ENGELHARDT, en"gel"hārt', GUSTAV MORITZ KONSTANTIN VON: Life. Lutheran theologian; b. at Dorpat July 8, 1828; d. there Dec. 5, 1881. His education was begun in Werro, a small town in Livonia, in a private institution, where he was influenced by a teacher educated in the faith of Herrnhut. From 1846 to 1849 he studied theology in Dorpat, where he came under the instruction of Philippi. In 1850 he continued his studies in Erlangen under Hofmann in whom he found a man endowed with the historic spirit, developing the course of salvation in its historical growth. In the summer of 1851 he studied at Bonn, and in 1858 he became professor of church history in Dorpat, in which position he became one of the most effective teachers of the Church in the nineteenth century. The impression which he produced rested both upon his personality, and upon his ability to sympathize with the needs and struggles of youth. He did not merely impart knowledge, he educated theological students for their practical office as well as for their academic calling.


Engelhardt as an Apologist. Engelhardt's eminence showed itself especially in the science of apologetics to which he was led in 1858 by his study of Nägelsbach's books on the Homeric and post-Homeric theology. The essence of paganism lay for him in its dualistic view of the world, and he considered it the task of apologetics to investigate and discuss critically the relation of Christianity to every system of natural religion. Christian apologetics, according to him, is successful in the degree in which the uniqueness of Christianity is shown over against the common qualities of all other modes of thought; in the next place, the inner consistency of Christianity over against the contradictions and indefensibleness of all other systems should be expounded; and finally the universality of Christianity should be brought out by showing that the religious and ethical ideals of the non-Christian world are realized in Christianity. Engelhardt's conception of apologetics led him to measure faith with faith, since every non-Christian mode of thought includes within itself a system of faith which agrees in its essential points with the others. Every departure from genuine Christianity, he thought, must have been occasioned by the influence of pagan thoughts. Such pagan elements Engelhardt found, for instance, in Romanism. The knowledge of grace as the merciful love of God toward the sinner he considered the fundamental principle of Lutheranism, while the fundamental conception of the spiritual and imperishable substance of God on the part of the Roman Catholics leads, according to him, to all errors of Romanism. [The contrast intended seems to be between the personal and somewhat anthropomorphic conception of God and the metaphysical conception of him as the absolute being, which latter tended to discourage men from seeking direct communion with him and to foster Mariolatry, saint-worship, and the like.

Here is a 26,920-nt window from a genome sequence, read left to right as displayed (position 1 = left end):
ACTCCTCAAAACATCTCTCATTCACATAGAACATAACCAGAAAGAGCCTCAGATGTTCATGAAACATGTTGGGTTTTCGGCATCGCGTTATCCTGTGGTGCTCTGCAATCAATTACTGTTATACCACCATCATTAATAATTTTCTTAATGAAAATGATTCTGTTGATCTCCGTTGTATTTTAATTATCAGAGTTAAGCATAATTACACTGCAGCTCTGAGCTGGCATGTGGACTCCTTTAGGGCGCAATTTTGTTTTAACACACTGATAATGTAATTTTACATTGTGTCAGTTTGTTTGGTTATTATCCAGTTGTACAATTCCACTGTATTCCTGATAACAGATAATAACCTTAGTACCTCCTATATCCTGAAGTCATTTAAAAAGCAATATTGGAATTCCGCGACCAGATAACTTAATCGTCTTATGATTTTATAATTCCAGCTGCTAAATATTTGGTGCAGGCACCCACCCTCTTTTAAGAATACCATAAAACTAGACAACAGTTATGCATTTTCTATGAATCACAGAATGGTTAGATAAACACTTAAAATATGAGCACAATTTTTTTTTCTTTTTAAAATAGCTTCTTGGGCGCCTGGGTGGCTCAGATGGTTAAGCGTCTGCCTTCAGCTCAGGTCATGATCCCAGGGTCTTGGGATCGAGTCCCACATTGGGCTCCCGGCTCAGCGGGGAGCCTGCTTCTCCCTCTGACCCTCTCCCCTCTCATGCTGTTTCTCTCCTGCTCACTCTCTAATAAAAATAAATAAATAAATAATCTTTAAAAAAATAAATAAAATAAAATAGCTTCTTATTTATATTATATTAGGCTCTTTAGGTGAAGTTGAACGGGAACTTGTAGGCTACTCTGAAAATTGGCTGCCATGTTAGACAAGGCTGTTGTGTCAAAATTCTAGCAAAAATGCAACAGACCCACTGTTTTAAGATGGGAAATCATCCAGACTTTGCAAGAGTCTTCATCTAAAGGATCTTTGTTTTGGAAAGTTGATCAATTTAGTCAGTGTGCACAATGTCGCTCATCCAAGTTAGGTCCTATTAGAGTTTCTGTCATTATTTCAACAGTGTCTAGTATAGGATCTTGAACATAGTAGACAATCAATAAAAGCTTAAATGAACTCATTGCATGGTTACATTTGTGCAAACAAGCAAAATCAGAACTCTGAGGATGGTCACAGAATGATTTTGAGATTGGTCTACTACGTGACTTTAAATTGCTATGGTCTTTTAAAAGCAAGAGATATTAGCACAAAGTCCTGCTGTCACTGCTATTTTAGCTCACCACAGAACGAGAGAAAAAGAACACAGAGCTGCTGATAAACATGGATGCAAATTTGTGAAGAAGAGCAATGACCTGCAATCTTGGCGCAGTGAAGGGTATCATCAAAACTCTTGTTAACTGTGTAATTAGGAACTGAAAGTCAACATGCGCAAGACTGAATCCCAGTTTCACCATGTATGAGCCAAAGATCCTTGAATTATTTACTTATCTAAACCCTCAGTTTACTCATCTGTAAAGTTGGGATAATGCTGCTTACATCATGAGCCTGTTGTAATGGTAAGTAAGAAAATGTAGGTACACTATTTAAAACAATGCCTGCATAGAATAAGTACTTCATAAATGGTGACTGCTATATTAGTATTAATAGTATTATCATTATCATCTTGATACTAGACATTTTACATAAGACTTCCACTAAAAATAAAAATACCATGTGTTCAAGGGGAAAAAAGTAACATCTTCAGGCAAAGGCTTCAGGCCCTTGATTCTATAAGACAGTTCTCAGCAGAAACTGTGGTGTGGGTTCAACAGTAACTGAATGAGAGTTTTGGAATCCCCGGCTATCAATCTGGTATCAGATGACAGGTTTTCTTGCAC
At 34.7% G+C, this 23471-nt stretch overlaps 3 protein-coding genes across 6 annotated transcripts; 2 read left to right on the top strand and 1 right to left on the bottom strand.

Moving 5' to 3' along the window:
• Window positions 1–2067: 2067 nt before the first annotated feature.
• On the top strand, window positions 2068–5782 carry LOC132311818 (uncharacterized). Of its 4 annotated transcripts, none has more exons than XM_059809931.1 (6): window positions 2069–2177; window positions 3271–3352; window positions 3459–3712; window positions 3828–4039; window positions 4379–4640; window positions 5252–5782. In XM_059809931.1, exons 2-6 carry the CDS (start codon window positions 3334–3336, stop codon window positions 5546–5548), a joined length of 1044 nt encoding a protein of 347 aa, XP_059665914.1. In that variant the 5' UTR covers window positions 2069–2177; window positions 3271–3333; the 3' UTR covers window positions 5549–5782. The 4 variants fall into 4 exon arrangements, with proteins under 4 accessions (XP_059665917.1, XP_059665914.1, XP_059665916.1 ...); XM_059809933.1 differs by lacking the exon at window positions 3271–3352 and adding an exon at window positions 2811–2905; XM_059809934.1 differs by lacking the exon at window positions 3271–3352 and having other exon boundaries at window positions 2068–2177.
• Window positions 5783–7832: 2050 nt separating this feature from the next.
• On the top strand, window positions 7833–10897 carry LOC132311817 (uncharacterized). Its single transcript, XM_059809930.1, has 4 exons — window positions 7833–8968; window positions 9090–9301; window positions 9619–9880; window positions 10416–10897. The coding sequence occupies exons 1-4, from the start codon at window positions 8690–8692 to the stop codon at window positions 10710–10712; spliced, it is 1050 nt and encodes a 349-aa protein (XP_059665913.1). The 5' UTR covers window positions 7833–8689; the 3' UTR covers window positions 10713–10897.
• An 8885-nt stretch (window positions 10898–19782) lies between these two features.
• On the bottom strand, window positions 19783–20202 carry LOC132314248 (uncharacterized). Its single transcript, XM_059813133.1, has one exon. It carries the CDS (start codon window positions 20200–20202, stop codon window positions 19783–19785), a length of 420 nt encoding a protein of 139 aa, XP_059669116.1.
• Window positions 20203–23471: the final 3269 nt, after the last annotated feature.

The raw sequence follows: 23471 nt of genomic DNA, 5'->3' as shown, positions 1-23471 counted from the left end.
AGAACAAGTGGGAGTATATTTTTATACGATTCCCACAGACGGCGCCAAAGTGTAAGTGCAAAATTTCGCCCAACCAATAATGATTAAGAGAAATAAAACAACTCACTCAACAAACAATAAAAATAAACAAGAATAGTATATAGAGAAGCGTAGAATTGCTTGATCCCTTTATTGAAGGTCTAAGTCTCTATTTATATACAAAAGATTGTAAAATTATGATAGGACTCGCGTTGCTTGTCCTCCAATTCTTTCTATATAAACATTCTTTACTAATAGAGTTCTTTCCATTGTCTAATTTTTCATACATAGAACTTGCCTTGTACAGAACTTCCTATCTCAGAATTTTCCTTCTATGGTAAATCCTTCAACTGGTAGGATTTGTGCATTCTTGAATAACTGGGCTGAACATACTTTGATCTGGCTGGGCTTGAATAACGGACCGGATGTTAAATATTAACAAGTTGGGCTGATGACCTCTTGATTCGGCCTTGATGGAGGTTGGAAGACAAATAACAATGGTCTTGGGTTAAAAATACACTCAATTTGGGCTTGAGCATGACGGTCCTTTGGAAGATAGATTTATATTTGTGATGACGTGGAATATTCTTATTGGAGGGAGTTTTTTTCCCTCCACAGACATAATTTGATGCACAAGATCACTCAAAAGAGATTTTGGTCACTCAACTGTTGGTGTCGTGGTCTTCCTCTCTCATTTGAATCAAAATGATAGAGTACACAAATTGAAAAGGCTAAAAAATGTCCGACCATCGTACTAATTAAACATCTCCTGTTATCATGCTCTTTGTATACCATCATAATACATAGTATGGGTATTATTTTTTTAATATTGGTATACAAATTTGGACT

A. H. N.]



His Relations with Ritschlianism. The opposition of an ethical to a metaphysical conception of God shows Engelhardt's point of contact with Ritschl's views, and he was indeed greatly influenced by Ritschl's works, especially after the second edition of the latter's Altkatholische Kirche (1857). Here he found his strongest weapons against Baur's representation of primitive Christianity; for Ritschl held that old catholic Christianity in its departure from the fundamental views of Paul had not proceeded from a compromise between Judaic and pagan Christianity, but from a degenerate Paulinism which proceeded from an inadequate comprehension by pagan Christians of the Old-Testament basis of Pauline doctrine. Engelhardt has been mistakenly considered dogmatically dependent upon Ritschl. The two had indeed many points in common; but Engelhardt felt the lack in Ritschl's system of a full acknowledgment of sin and a corresponding holiness of God reacting against it, and of the necessity of blotting out the guilt contracted by this sin, as well as of a full appreciation of the value of God's salvation and of Christianity in particular as being a supernatural religion in the exclusive sense.


Engelhardt's activities included an interest in the religious instruction in secondary schools, and he wrote a treatise on its problems. He gave instruction in schools for girls, and on Sunday afternoons taught the children in a charitable institution. He also delivered public lectures, and was one of the most powerful preachers of his day. He was president of the ecclesiastical council of the university and took an active part in the Synod of Livonia and in the annual pastoral conferences which met at Dorpat.


Works. Of his literary works may be mentioned Der Senfkornglaube nach den Evangelien dargestellt (Dorpat, 1861); Die Bergpredigt nachMatthäus eine Studie zur biblischen Geschichte (1864); Schenkel und Strauss, zwei Zeugen der Wahrheit (1864). His studies in apologetics occasioned several essays which appeared in the Dorpater Zeitschrift für Theologie und Kirche and the independent publication Celsus oder die älteste Kritikbiblischer Geschichte und christlicher Lehre vom Standpunkt des Heidentums (1869). An important work in connection with his studies of primitive Christianity is Das Christentum Justin des Märtyrers, eine dogmenhistorische Untersuchung über die Anfänge des katholischen Christentums (Erlangen, 1878).



Bibliography: Zur Erinnerung an Moritz von Engelhardt, Dorpat, 1881; Mitteilungen und Nachricht für die evangelieche Kirche in Russland, 1882, pp. 137 sqq., 1883, pp. 209 sqq.; A. von Oettinger, M. von Engelhardt's christlich-theologischer Entwickelungsgang, Dorpat, 1883.